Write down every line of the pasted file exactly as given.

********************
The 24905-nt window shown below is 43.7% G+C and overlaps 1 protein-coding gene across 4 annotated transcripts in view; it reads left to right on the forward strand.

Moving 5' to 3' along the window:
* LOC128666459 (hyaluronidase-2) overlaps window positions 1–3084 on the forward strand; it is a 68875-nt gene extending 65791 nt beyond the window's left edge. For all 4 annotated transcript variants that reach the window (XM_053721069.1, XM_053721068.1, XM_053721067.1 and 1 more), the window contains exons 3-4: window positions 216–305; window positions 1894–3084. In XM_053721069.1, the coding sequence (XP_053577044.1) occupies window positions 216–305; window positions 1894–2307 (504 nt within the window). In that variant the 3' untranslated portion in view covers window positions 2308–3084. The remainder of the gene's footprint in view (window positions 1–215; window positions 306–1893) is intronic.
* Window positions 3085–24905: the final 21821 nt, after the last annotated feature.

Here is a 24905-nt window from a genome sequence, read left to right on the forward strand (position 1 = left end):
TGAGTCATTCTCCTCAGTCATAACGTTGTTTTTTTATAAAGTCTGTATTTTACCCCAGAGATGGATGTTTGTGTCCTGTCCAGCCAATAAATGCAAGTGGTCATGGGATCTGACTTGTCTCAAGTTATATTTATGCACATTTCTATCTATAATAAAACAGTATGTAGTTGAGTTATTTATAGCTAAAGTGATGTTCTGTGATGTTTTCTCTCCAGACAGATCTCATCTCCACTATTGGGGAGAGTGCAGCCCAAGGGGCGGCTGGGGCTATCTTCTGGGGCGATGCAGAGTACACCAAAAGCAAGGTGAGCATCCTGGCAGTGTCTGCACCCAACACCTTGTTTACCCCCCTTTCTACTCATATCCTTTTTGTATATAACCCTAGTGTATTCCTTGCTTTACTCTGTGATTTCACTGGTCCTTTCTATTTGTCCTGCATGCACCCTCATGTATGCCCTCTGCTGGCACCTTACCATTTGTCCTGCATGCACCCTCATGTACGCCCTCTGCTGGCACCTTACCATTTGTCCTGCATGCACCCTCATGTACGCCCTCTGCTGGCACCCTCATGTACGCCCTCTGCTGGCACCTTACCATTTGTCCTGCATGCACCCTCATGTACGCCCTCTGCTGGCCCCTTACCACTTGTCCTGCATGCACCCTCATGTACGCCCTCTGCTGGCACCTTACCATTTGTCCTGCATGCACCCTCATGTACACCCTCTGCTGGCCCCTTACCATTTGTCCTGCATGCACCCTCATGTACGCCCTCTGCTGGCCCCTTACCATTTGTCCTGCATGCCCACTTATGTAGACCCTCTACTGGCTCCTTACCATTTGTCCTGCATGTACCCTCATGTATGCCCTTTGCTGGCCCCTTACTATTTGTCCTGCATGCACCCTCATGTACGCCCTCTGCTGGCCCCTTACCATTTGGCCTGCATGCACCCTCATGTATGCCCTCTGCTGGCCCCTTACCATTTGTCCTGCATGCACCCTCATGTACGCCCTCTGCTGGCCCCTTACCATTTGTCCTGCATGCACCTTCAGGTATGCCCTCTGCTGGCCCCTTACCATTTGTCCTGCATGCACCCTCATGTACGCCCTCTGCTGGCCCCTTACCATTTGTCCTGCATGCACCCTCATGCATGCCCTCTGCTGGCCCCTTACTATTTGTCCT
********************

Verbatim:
The 24905-nt window shown below is 43.7% G+C and overlaps 1 protein-coding gene across 4 annotated transcripts in view; it reads left to right on the forward strand.

Moving 5' to 3' along the window:
* LOC128666459 (hyaluronidase-2) overlaps window positions 1–3084 on the forward strand; it is a 68875-nt gene extending 65791 nt beyond the window's left edge. For all 4 annotated transcript variants that reach the window (XM_053721069.1, XM_053721068.1, XM_053721067.1 and 1 more), the window contains exons 3-4: window positions 216–305; window positions 1894–3084. In XM_053721069.1, the coding sequence (XP_053577044.1) occupies window positions 216–305; window positions 1894–2307 (504 nt within the window). In that variant the 3' untranslated portion in view covers window positions 2308–3084. The remainder of the gene's footprint in view (window positions 1–215; window positions 306–1893) is intronic.
* Window positions 3085–24905: the final 21821 nt, after the last annotated feature.

Here is a 24905-nt window from a genome sequence, read left to right on the forward strand (position 1 = left end):
TGAGTCATTCTCCTCAGTCATAACGTTGTTTTTTTATAAAGTCTGTATTTTACCCCAGAGATGGATGTTTGTGTCCTGTCCAGCCAATAAATGCAAGTGGTCATGGGATCTGACTTGTCTCAAGTTATATTTATGCACATTTCTATCTATAATAAAACAGTATGTAGTTGAGTTATTTATAGCTAAAGTGATGTTCTGTGATGTTTTCTCTCCAGACAGATCTCATCTCCACTATTGGGGAGAGTGCAGCCCAAGGGGCGGCTGGGGCTATCTTCTGGGGCGATGCAGAGTACACCAAAAGCAAGGTGAGCATCCTGGCAGTGTCTGCACCCAACACCTTGTTTACCCCCCTTTCTACTCATATCCTTTTTGTATATAACCCTAGTGTATTCCTTGCTTTACTCTGTGATTTCACTGGTCCTTTCTATTTGTCCTGCATGCACCCTCATGTATGCCCTCTGCTGGCACCTTACCATTTGTCCTGCATGCACCCTCATGTACGCCCTCTGCTGGCACCTTACCATTTGTCCTGCATGCACCCTCATGTACGCCCTCTGCTGGCACCCTCATGTACGCCCTCTGCTGGCACCTTACCATTTGTCCTGCATGCACCCTCATGTACGCCCTCTGCTGGCCCCTTACCACTTGTCCTGCATGCACCCTCATGTACGCCCTCTGCTGGCACCTTACCATTTGTCCTGCATGCACCCTCATGTACACCCTCTGCTGGCCCCTTACCATTTGTCCTGCATGCACCCTCATGTACGCCCTCTGCTGGCCCCTTACCATTTGTCCTGCATGCCCACTTATGTAGACCCTCTACTGGCTCCTTACCATTTGTCCTGCATGTACCCTCATGTATGCCCTTTGCTGGCCCCTTACTATTTGTCCTGCATGCACCCTCATGTACGCCCTCTGCTGGCCCCTTACCATTTGGCCTGCATGCACCCTCATGTATGCCCTCTGCTGGCCCCTTACCATTTGTCCTGCATGCACCCTCATGTACGCCCTCTGCTGGCCCCTTACCATTTGTCCTGCATGCACCTTCAGGTATGCCCTCTGCTGGCCCCTTACCATTTGTCCTGCATGCACCCTCATGTACGCCCTCTGCTGGCCCCTTACCATTTGTCCTGCATGCACCCTCATGCATGCCCTCTGCTGGCCCCTTACTATTTGTCCT